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MILITARY DEATHS / Army Sgt. David J. Hart, 22, Lake
View Terrace

Rifle team leader is among 3 killed in firefight in Iraq

January 27, 2008|Paloma Esquivel | Times Staff Writer

He was known as the guy with the random stories. "When I was in Tahiti . . ." or "When I was in Sydney . . .," he would tell his Army buddies, who listened intently, if just the slightest bit skeptically.

They needn't have been. As a young man, Sgt. David J. Hart of Lake View Terrace crisscrossed the globe alongside his missionary parents. He'd been to Tahiti, Australia, Mexico, the Philippines, Romania and Hungary, all before enlisting in the Army at age 18.

The years spent traveling the world made Hart unique among young soldiers, instilling in him a deep understanding of the world's diversity and making him particularly careful when communicating with Iraqi citizens, his father, Jack, recalled recently as he sat in an office at Osborne Neighborhood Church in Arleta.

Even in the middle of a war zone, David Hart believed that respect was vital. Shortly before the rifle team leader died in Balad, Iraq, of injuries suffered in a Jan. 8 firefight in nearby Samarra, north of Baghdad, he called his father.

"I'm trying to figure out how to honor the elderly," Hart told his father. He believed that he could reach out to the Iraqi seniors he sometimes came in contact with, his father said.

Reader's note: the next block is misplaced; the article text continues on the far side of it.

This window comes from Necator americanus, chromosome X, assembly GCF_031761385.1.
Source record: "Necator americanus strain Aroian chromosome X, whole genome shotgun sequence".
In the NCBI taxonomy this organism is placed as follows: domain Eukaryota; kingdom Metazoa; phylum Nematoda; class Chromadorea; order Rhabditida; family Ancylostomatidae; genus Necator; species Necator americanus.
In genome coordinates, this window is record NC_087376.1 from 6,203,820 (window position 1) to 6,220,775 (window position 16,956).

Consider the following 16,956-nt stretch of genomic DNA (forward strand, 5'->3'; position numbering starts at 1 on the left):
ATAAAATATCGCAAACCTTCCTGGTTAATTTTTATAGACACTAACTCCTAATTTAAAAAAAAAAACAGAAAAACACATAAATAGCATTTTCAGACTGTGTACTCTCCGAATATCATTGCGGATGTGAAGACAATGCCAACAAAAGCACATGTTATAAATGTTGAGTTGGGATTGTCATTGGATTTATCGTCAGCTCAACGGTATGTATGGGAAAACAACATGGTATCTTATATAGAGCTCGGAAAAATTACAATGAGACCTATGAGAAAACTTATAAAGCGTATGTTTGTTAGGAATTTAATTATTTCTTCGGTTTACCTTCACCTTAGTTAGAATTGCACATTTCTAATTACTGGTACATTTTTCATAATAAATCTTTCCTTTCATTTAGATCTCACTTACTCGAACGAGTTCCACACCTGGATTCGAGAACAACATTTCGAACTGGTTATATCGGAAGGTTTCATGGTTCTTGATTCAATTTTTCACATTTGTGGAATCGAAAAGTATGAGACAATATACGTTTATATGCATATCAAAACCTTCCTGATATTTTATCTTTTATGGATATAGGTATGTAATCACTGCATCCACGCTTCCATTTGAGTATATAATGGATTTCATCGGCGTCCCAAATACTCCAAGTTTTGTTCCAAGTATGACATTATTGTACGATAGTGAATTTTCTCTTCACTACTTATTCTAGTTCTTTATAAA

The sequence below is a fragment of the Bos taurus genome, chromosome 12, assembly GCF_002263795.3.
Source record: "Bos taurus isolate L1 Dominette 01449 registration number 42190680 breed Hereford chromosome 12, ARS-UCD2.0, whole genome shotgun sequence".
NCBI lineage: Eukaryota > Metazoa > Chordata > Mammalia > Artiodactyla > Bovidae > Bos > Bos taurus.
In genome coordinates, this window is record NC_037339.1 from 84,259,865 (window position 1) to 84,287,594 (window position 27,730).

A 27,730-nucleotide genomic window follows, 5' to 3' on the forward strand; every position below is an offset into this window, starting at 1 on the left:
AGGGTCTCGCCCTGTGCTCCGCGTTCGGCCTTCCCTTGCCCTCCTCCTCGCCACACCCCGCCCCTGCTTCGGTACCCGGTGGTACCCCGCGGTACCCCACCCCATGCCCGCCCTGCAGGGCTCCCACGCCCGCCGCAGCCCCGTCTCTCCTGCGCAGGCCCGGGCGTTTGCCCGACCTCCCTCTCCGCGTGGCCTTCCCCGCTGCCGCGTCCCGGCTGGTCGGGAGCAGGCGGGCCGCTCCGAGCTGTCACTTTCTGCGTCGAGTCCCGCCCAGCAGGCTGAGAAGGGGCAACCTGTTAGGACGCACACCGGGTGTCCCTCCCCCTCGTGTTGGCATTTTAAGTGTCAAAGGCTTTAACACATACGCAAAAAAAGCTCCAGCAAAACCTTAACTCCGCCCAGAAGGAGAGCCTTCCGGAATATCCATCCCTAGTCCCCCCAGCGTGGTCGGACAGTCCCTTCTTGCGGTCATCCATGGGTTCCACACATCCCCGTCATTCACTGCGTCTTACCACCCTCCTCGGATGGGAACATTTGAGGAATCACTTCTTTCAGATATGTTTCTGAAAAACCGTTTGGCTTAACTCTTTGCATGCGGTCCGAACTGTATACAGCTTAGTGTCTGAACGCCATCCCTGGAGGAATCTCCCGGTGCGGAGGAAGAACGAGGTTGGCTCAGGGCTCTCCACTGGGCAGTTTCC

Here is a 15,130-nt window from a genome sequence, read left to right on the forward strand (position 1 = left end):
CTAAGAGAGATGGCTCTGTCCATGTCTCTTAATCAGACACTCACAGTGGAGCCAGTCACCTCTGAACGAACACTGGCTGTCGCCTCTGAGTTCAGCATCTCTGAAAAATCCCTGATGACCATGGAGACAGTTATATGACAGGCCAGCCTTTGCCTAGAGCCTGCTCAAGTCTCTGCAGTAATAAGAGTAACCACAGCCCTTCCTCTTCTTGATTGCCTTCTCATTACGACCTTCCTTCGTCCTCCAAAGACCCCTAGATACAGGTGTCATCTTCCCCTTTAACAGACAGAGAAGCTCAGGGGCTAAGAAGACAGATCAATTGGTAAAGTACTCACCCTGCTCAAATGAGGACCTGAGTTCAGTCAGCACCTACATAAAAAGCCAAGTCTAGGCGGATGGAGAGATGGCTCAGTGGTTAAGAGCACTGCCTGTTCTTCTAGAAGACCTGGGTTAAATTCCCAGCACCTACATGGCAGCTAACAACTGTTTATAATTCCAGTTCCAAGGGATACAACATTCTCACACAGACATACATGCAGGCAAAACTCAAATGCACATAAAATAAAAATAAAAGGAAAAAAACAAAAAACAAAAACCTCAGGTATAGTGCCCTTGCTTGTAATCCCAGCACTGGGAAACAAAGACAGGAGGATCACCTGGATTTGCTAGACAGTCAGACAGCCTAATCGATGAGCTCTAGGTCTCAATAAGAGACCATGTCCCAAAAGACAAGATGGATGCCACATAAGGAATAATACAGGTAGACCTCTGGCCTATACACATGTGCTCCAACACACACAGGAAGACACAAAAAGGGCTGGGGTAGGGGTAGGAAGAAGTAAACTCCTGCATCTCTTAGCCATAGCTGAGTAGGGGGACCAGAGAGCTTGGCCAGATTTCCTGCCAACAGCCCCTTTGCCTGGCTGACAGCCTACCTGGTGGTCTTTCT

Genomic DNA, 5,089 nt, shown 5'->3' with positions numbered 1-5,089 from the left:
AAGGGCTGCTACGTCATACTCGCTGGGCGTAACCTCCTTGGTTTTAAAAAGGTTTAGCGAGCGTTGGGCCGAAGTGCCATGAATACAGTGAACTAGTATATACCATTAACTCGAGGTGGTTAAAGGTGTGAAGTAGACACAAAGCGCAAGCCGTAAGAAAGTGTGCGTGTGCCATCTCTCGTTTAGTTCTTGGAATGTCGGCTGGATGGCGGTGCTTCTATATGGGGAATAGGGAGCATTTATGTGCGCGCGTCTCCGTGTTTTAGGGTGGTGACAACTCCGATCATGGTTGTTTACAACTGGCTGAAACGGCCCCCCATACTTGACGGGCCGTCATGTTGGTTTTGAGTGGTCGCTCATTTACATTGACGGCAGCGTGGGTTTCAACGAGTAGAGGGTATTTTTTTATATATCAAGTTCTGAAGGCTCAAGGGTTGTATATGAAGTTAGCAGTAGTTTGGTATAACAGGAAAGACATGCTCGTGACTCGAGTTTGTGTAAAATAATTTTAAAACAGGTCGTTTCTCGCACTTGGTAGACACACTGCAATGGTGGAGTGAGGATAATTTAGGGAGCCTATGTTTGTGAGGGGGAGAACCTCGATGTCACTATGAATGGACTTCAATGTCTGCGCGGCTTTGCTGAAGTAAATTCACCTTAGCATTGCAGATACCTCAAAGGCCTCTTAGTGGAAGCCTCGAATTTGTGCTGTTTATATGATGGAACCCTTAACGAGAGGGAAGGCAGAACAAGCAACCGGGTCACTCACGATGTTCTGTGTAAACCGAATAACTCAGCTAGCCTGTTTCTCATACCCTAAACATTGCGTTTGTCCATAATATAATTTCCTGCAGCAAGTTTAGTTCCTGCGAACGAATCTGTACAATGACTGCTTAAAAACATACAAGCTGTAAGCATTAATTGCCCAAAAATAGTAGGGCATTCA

Two other soldiers died in the firefight: Pfc. Ivan E. Merlo, 19, of San Marcos, Calif.; and Pfc. Phillip J. Pannier, 20, of Washburn, Ill. All three were assigned to the 2nd Battalion, 327th Infantry Regiment, 1st Brigade Combat Team, 101st Airborne Division (Air Assault) at Ft. Campbell, Ky.

Hart was born in 1985 at his parents' home in Burbank. The family moved from city to city, living in missionary communities where they built churches and did evangelical work. During their time off, Hart, his brother, Daniel; sister, Sarah; and other children would put on plays and puppet shows to entertain themselves.

As a teenager, Hart toured up and down the California coast, playing the drums and bass in Christian bands. He did missionary work on Native American reservations and in schools. He was 12 when he met his future wife, Nicole, at church. They quickly became best friends, working together on evangelical performances throughout the state, including an anti-drug show prepared for school assemblies in Southern California. She danced; he did the sound.

Hart was 16 when he told Nicole that he planned to marry her. Four years later, they were married at a country club ceremony in Pico Rivera. They were married for 2 1/2 years. Because of his deployments to Iraq, they spent only about a year of that time together.

"I've never respected a man more than my husband," Nicole said. "He was perfect in so many ways. Not a day went by without him telling me how much he loved me."

While his father spoke eloquently about the compassion his son showed toward others, Nicole remembered the man she married as a "warrior," something she did not want lost on family and friends as they mourned.

"David was not a victim," she told the family's pastor when she learned of his death. "He went to serve his country and serve us, and if it meant dying, he was ready for that."

Hart, who was on his second tour of duty in Iraq, was mortally wounded when he rushed into the middle of the firefight to help an injured soldier. For his actions, he was awarded a Bronze Star with valor, one of the military's highest honors.

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paloma.esquivel@latimes.com

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